Through a Jungian Lens

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Myth and Memories

with 2 comments

The hero finds himself searching in the wilderness for food.

The hero finds himself searching in the wilderness for food.

I am getting ready to tell a tale, a tale that as I work through the outline, characters, settings and plot, I find is not all that much removed from any other tale of a hero and his journey. Earlier this morning, following a session of meditation in which for some strange reason, a bit of clarity began to emerge. I was able to see the tale in broad strokes and recognised it as both a unique story as well as a universal story. As most of my readers already know, I am going to attempt to write a 50,000 word novel during the month of November. The project is in response to the NaNoWriMo (National Novel Writing Month)challenge that has existed for quite some time. I thrive with challenges as you already know through my participation for a few years in the SoFoBoMo (Solo Photo Book Month) challenges.

I have spend most of the month of October practicing in order to see if I have the discipline to write with this intensity. The efforts through to this point in time indicate that I can do this. It appears that with writing 21 days out of 31 during the month, I will accomplish the same task. I have learned a lot in the process, a learning that was enhanced as I attended a warm-up event in Saskatoon, Saskatchewan last Saturday. That said, I want to turn now to a quote from Joseph Campbell’s book that I found a few moments ago:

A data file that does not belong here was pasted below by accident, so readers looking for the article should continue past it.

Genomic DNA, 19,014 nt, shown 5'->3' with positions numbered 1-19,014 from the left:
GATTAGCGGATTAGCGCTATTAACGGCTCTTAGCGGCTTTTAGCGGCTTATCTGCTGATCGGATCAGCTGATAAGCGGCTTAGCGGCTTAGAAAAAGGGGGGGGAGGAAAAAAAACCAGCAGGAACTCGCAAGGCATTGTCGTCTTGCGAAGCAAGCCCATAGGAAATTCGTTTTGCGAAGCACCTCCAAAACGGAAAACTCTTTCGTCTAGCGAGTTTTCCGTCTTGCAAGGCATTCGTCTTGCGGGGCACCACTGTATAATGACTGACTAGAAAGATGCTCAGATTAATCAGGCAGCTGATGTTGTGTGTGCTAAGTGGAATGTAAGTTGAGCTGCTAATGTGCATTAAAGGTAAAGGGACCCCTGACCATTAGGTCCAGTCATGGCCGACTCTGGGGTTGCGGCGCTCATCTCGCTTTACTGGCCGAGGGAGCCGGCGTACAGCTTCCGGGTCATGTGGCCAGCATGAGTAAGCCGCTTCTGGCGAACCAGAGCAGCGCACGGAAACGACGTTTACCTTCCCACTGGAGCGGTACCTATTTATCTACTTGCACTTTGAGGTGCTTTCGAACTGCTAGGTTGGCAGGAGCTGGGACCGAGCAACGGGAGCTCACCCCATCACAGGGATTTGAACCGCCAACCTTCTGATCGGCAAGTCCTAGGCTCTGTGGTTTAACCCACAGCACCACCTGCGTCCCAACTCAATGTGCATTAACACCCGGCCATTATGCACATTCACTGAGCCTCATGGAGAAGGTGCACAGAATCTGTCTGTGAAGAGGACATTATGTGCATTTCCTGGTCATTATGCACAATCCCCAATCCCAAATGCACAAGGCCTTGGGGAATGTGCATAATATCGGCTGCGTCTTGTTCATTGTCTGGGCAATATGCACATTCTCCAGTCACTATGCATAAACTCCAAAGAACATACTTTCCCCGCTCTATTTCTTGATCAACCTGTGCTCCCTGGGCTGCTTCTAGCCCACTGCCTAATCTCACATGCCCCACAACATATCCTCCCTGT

Throughout the inhabited world, in all times and under every circumstance, the myths of man have flourished; and they have been the living inspiration  of whatever else may have appeared out of the activities of the human body and mind.”

I have thought about using this quote before the tale begins. The tale is a very loosely based on composites of people I have known and of real places that I have found myself. The plot vaguely (or not so vaguely) is based on my story as I know it. Of course, memory is suspect with the passage of time. I will be taking care to follow the broad strokes of my story while taking a lot of liberty to reinvent the story for the novel. If all works according to plan, I will cover a period of time from 1969 to 1970 wandering through a broad Canadian landscape following the journey of the story’s hero, a journey that begins with loss where, as Campbell puts it:

The familiar life horizon has been outgrown; the old concepts, ideals, and emotional patterns no longer fit; the time for the passing of a threshold is at hand.”

This is the call to the journey. Perhaps writing this novel is another of such calls for me. Only time will tell. Thanks for listening.

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2 Responses

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  1. I studied a bit of Joseph Campbell several years ago and he’s still one of my favorites when reading about myth and the hero. I like your references and hope to have the opportunity to read something about your own journey as you share it in novel form. I wish you good fortune as you answer this call, Robert.

    Scott

    October 31, 2013 at 10:03 am

    • If I have my say, it will be ready for you and others by the new year – hopefully someone or more will be willing to buy the tale. 🙂

      rgl

      October 31, 2013 at 10:31 am


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